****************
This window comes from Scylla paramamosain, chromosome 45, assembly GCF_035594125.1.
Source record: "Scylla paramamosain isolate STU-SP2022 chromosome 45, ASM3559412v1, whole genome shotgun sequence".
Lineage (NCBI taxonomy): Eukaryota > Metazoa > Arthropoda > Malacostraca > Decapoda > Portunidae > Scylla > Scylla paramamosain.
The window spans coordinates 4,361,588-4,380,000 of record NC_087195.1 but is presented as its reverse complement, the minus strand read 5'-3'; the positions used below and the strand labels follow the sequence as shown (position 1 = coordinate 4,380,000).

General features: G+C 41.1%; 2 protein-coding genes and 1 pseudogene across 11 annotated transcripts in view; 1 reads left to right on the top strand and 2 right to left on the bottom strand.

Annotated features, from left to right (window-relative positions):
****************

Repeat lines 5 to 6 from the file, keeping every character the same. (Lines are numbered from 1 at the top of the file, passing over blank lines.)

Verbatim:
General features: G+C 41.1%; 2 protein-coding genes and 1 pseudogene across 11 annotated transcripts in view; 1 reads left to right on the top strand and 2 right to left on the bottom strand.

Annotated features, from left to right (window-relative positions):